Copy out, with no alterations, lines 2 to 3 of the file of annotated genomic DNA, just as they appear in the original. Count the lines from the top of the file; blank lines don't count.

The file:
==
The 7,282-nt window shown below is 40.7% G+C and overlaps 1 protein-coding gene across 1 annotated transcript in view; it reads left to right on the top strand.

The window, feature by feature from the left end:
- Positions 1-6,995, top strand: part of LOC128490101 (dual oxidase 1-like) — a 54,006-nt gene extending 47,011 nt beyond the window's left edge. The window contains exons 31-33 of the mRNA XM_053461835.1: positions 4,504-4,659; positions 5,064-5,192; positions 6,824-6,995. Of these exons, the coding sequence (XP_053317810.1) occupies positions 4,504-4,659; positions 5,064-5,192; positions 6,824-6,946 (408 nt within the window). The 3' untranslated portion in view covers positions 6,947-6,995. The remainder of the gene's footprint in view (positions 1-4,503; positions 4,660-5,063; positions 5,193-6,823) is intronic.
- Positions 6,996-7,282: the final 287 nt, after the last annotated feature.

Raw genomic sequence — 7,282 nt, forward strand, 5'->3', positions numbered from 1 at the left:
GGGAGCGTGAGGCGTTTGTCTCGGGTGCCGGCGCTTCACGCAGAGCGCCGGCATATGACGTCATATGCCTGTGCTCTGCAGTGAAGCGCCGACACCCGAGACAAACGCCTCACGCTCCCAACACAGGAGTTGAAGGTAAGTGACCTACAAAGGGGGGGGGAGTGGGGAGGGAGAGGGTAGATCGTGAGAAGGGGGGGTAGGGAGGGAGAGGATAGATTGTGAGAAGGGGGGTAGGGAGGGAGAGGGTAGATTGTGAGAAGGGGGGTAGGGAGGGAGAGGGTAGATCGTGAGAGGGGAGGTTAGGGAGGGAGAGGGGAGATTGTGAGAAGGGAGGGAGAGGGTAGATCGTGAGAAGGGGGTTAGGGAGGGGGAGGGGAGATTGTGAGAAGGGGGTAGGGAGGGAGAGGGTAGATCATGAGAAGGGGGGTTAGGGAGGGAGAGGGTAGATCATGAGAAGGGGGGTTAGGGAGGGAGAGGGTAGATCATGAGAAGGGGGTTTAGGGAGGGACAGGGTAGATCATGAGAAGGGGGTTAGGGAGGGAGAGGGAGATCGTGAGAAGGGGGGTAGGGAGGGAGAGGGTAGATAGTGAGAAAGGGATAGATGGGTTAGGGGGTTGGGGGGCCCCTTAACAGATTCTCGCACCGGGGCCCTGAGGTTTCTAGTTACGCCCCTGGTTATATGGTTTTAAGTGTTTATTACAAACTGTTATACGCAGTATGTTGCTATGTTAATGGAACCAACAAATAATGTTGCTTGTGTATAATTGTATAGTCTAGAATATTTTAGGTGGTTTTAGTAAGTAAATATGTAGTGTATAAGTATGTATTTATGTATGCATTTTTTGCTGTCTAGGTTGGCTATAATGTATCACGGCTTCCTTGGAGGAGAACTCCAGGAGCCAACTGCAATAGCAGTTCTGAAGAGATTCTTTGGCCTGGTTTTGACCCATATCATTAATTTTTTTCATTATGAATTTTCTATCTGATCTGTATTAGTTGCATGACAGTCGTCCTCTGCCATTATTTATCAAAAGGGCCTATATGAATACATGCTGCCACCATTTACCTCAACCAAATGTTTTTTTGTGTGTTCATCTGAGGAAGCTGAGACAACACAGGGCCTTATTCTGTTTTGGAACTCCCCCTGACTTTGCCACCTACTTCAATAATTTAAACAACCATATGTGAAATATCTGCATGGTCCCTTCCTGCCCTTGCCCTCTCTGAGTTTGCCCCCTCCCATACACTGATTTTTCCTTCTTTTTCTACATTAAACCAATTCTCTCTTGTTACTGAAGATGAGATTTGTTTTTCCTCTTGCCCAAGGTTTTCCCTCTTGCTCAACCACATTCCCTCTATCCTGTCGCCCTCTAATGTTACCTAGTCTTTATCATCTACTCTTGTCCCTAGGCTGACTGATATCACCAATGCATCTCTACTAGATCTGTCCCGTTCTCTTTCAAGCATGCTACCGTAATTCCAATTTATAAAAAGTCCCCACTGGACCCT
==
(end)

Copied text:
The window, feature by feature from the left end:
- Positions 1-6,995, top strand: part of LOC128490101 (dual oxidase 1-like) — a 54,006-nt gene extending 47,011 nt beyond the window's left edge. The window contains exons 31-33 of the mRNA XM_053461835.1: positions 4,504-4,659; positions 5,064-5,192; positions 6,824-6,995. Of these exons, the coding sequence (XP_053317810.1) occupies positions 4,504-4,659; positions 5,064-5,192; positions 6,824-6,946 (408 nt within the window). The 3' untranslated portion in view covers positions 6,947-6,995. The remainder of the gene's footprint in view (positions 1-4,503; positions 4,660-5,063; positions 5,193-6,823) is intronic.